Department for Environment, Food and Rural Affairs
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Consultation on the future management of Phytophthora Ramorum and Phytophthora Kernoviae
Defra, the Forestry Commission and the Welsh Assembly Government today (15 July) launched a joint consultation on the future management of Phytophthora ramorum and Phytophthora kernoviae.
Phytophthora ramorum and Phytophthora kernoviae are fungus-like pathogens which can kill some types of shrubs and trees, such as the European beech, and pose a threat to garden plants, woodlands and native heathland. The presence of Phytophthora ramorum in Great Britain was first detected in 2002, and the first discovery of Phytophthora kernoviae in Great Britain occurred in 2003. Since the first discovery of each disease, emergency action has been taken and a policy of containment and eradication has been pursued. During that time scientific and economic evidence has been gathered to inform a choice on future management of both diseases.
A broad range of stakeholders have shown an interest in the management of these diseases, including private landowners, managers of public and historic gardens, nurserymen and garden centre managers, importers and exporters of plants, those with responsibility for managing woodland and heathland environments, and the public who visit the countryside and gardens.
The consultation paper has been produced in liaison with representatives of these principal stakeholder groups. It seeks views on where the level of disease management should be set in the future. It asks whether controls should be reduced to a level which meets the minimum requirements set by the EU, but which may involve some continued disease spread within England and Wales; or whether a programme of increased activity aimed at reducing the presence and potential spread of the diseases should be implemented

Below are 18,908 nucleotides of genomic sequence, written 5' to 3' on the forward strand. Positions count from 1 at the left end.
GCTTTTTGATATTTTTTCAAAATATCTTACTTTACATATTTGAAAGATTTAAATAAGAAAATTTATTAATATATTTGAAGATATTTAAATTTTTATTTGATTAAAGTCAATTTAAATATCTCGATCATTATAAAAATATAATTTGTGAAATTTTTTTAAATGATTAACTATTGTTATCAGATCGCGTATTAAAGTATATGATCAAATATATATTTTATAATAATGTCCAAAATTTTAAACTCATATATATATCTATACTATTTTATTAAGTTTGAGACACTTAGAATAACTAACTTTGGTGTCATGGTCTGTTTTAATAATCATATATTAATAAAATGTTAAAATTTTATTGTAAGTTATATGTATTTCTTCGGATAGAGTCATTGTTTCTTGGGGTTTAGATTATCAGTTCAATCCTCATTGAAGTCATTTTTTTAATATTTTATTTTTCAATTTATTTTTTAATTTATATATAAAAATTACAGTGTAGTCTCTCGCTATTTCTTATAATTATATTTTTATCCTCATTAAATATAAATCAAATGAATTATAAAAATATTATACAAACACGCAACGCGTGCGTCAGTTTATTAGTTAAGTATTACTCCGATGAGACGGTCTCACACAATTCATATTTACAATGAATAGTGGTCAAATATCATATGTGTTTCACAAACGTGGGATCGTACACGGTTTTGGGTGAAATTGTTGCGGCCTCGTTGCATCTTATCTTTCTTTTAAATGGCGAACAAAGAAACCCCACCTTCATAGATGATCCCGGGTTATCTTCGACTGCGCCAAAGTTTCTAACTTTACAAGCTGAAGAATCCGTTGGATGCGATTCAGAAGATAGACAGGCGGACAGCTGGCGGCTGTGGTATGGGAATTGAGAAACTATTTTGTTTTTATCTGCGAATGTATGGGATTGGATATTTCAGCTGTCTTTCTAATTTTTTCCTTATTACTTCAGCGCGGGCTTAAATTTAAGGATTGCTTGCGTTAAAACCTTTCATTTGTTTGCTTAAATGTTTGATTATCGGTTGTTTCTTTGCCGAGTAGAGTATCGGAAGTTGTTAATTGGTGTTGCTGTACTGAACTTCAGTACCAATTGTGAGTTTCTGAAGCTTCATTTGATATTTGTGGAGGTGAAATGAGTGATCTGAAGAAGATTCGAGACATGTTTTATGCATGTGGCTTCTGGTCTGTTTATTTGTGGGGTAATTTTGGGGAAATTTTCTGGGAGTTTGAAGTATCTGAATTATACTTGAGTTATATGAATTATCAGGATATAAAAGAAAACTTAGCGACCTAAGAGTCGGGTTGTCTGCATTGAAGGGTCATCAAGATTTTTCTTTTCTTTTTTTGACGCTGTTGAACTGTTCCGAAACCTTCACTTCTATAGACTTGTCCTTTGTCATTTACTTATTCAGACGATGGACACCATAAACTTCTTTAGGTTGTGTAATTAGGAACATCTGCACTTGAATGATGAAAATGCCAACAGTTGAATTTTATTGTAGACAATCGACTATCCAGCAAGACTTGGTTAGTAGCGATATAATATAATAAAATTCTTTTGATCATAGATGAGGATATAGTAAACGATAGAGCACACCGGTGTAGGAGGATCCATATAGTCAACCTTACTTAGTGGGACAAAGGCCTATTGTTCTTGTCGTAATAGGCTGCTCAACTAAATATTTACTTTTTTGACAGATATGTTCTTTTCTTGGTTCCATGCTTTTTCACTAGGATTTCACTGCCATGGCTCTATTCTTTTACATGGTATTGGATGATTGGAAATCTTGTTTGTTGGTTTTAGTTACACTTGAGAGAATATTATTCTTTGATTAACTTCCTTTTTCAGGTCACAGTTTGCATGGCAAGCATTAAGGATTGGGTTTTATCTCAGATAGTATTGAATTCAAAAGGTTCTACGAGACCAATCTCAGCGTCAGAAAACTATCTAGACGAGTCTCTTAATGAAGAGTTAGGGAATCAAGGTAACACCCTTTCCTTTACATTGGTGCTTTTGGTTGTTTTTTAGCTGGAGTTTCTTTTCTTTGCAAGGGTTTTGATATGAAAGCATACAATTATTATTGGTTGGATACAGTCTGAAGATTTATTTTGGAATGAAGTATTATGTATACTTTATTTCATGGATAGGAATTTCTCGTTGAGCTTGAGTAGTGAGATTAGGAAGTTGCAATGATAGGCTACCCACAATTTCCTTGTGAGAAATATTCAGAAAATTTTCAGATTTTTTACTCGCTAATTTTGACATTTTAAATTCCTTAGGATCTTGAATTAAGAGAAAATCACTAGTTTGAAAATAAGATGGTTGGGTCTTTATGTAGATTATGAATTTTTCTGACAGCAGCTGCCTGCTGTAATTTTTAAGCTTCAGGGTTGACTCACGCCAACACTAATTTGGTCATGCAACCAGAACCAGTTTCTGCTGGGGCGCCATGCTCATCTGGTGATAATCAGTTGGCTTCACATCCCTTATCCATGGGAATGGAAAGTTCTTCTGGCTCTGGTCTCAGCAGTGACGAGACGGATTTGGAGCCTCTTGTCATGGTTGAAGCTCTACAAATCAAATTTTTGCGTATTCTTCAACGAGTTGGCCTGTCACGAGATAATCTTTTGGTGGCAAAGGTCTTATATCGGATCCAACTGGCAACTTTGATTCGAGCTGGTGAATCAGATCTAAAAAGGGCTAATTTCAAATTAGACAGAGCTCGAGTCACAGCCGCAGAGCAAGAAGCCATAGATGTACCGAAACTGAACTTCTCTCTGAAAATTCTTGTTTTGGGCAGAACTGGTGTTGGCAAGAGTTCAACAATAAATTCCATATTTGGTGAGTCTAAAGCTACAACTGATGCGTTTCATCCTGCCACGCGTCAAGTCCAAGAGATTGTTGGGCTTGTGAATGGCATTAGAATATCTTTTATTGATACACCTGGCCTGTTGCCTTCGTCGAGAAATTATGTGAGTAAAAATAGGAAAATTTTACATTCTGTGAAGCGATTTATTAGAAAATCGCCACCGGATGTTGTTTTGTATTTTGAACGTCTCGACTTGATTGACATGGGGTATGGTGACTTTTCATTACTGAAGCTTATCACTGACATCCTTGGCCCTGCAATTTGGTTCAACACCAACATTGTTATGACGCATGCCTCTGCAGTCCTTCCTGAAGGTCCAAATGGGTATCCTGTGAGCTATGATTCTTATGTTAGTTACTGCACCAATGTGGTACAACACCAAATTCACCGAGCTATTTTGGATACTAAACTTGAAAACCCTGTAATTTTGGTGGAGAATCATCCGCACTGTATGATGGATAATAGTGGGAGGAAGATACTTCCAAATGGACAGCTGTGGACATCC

Jeff Rooker, Minister for Sustainable Food and Farming and Animal Health, said:
"Despite five years of emergency action Phytophthora ramorum and Phytophthora kernoviae have continued to spread, albeit slowly, in the nursery trade and the wider environment. We now know that they have the potential to cause significant harm to businesses and the natural landscape, and we need to decide on a policy for future management of the diseases.
"The management of Phytophthora ramorum and Phytophthora kernoviae has implications for many people, and the options for future controls present each different stakeholder group with new challenges. This consultation offers the opportunity for each sector to assess how changes in future disease management may affect it, and to influence the policy direction. I urge all stakeholder groups to consider carefully the science and economic information presented in this consultation and to contribute to the discussion on which approach is best for the natural environment, industry and the public good."
The consultation will run until 10 October 2008. A copy of the consultation document can be found at http://www.defra.gov.uk/corporate/consult/phytophora-ram-kern/.
Notes to editors
1. The principal sporulating host for both pathogens is Rhododendron ponticum. Other known hosts include Camellia Pieris and Viburnum shrubs, while the principal trees affected are European beech, Roble beech and Turkey oak. Of the two, P. kernoviae appears more aggressive, with 56 European beech trees affected (P. ramorum: 8). Only three native oaks have been confirmed infected with bleeding cankers: 2 Common oaks (Quercus robur) with P. kernoviae and 1 Sessile oak (Q. petraea) with P. ramorum. Trees with bleeding cankers do not produce spores and are not a source of further infection. However, some trees, including Turkey oak, have developed foliar infection, which can produce inoculum which could lead to disease spread. A full breakdown is given in the consultation document.
2. Action against these two Phytophthora species is managed through an inter-departmental programme board which is chaired by Defra and includes representatives from the Forestry Commission (including Forest Research), The Scottish Government, the Central Science Laboratory and Defra.
3. The Scottish Government is responsible for disease management outside woodland areas and is consulting separately on disease management in non-woodland areas in Scotland. The Forestry Commission has responsibility for the protection of trees and woodland throughout Great Britain, and will not be consulting separately in Scotland.
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